Near Devil’s Hopyard State Park in East Haddam, CT lies a broken millstone. Local oral tradition and new archaeological study connects this colonial-era millstone with a loyalist named Abner Beebe, who suffered abuse at the hands of his patriot neighbors:
Peter Oliver’s Origins and Progress of the American Rebellion, 1781, A Tory View (ed. Douglas Adair & John A. Schutz, Stanford University Press: 1961) provides this account of the story:
“A Parish Clerk of an Episcopal Church in East Haddum in Connecticut, a Man of 70 Years of Age, was taken out of his Ben on a Cold Night & beat against his Hearth by Men who held him by his Arms & Legs. He was then laid across his Horse without his Clothes & drove to a considerable Distance in that naked Condition. His Nephew Dr. Abner Beebe, a Physician, complained of the bad Usage of his Uncle & spoke very freely in Favor of [the royal] Government, for which he was assaulted by a Mob, stripped Naked, & hot Pitch was poured upon him, which blistered his Skin. He was then carried to a Hog Sty & rubbed over with Hog’s Dung. They threw the Hog’s Dung in his Face & rammed some of it down his throat; and in that Condition exposed him to a company of Women. His House was attacked, his Windows broke, when one of his Children was sick, & a Child of his went into Distraction upon this Treatment. His Grist-Mill was broke, and Persons prevented from grinding at it, & from having any Connections with him… All the foregoing transactions were before the Battle of Lexington, when the Rebels say that the War began.”
From a letter from Col. Joseph Spencer addressed to Gov. Jonathan Trumbull, dated September 14, 1774, we learn that “[Dr. Beebe]… has been tarred and feathered on account of his Tory views…[and] considers himself to be greatly abused.” There is no record of Trumbull replying. So, we can guess that the attack on Dr. Beebe 1) took place in September 1774; and 2) this attack was at least tacitly sanctioned by the authorities.
So, how did the millstone come to rest where it lies? The July 16, 1881 edition of Connecticut Valley Advertizer (a small paper serving the Millington region of East Haddam), provides a clue: “One Beebe owned the grist mill at the top of the fall. It is said that he was a Tory, and the revolutionists broke open the mill and rolled the principal stone down the falls, where it remains to this day.”
Land records show that the Beebe family owned property in the area, which they granted to a certain Chapman in March 1774. It was later sold back to Abner Beebe in 1792, almost ten years after the conclusion of the war.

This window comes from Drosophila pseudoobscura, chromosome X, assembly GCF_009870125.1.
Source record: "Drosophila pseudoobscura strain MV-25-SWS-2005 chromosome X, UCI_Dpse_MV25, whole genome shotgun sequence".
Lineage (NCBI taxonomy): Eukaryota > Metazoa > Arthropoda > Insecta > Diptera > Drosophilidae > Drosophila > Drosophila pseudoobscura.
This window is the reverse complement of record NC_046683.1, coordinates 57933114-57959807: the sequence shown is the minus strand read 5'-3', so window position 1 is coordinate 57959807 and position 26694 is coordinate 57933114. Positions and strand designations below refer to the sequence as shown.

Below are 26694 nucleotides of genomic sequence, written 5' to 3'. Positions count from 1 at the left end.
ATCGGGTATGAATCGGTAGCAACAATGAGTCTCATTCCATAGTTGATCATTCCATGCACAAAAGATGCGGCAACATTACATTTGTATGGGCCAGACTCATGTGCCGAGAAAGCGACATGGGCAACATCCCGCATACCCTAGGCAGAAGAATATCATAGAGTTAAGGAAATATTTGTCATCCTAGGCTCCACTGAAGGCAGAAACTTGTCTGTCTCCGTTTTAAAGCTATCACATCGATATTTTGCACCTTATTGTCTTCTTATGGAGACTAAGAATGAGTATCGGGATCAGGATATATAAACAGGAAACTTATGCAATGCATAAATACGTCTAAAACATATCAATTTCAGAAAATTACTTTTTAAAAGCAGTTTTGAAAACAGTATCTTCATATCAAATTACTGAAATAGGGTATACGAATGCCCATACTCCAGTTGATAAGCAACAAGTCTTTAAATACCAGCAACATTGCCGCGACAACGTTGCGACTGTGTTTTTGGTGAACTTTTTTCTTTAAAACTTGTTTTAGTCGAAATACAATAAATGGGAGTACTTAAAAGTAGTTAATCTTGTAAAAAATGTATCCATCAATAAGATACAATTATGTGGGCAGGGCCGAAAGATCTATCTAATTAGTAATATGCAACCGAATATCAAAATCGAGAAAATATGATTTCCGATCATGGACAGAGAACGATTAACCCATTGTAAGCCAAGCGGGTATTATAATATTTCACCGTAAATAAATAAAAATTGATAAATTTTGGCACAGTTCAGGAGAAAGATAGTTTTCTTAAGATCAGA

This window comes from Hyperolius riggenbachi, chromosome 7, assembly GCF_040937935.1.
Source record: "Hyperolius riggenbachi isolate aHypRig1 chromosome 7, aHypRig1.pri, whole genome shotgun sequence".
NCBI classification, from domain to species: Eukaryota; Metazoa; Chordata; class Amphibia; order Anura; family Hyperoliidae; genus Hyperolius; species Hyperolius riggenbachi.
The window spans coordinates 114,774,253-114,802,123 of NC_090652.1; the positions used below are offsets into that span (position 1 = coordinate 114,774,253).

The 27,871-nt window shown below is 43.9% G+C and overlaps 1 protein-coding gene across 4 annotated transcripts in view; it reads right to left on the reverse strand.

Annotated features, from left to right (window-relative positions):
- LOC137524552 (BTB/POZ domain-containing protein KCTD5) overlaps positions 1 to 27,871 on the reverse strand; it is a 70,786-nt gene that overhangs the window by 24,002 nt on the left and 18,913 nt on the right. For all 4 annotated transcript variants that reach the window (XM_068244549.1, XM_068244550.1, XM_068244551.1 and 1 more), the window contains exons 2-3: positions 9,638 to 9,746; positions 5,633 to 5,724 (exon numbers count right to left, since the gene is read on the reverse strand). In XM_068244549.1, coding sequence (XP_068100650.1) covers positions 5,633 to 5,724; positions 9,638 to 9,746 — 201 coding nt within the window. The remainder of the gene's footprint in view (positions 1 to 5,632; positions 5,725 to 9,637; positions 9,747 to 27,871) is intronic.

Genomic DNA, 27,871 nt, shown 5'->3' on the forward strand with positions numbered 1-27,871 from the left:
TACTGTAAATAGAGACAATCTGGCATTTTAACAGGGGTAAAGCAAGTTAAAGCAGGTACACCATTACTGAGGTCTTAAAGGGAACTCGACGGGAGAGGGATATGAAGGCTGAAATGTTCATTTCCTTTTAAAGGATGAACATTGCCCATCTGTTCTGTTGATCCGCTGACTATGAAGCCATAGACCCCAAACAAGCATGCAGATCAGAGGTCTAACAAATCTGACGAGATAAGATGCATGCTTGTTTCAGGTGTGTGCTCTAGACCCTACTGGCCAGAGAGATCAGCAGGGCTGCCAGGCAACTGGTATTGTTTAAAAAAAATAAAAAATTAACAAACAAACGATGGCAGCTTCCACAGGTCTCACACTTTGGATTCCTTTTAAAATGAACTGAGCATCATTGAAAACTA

Born Sept. 5, 1755 in Newington, Connecticut, Elijah Churchill (who shares a common ancestor with Sir Winston Churchill), was one of three known recipients of the Badge of Military Merit established by George Washington.
In the “General Orders” for August 7th, 1782, General Washington ordered: “The General, ever desirous to cherish a virtuous ambition in his soldiers, as well as to foster and encourage every species of Military Merit, directs that whenever any singular meritorious action is performed, the author of it shall be permitted to wear on his facings, over his left breast, the figure of a heart in purple cloth, edged with a narrow lace or binding. Not only instances of unusual gallantry, but also of extraordinary fidelity and essential service in any way shall meet with due reward.”The orders then specified a very strict reporting system that required the Commander-in-Chief’s final approval. Finally, the order stated: “Men who have merited this last distinction to be suffered to pass all guards and sentinels which officers are permitted to do . . . “
Sgt. Churchill was a member of the 2nd CT Light Dragoons. Under the command of Maj. Benjamin Tallmadge (Nathan Hale’s classmate and intimate friend), he and others rowed eight whaleboats from Connecticut across Long Island Sound to raid a British supply depot at Mastic, NY. They captured 300 prisoners, and burned supply vessels and more than 300 tons of hay to disrupt the enemy supply lines.
Apparently, Sgt. Churchill was good at this kind of urban warfare, since on Oct. 2, 1781 he led a group of 100 Light Dragoons and infantry from the 5th Connecticut of the Continental Line in another daring raid. They rowed from Westport, CT to Long Island (again in whaleboats, each of which will seat approximately 8 men, so there had to be about 10 in all), to attack Ft. Slongo near present-day Northport. In addition to destroying the fort, they captured 21 prisoners, and destroyed a quantity of military stores and hay.
The order conferring the Badge of Military Merit to Sergeant Elijah Churchill reads in part:
General George Washington, Esquire
General and Commander-in-Chief of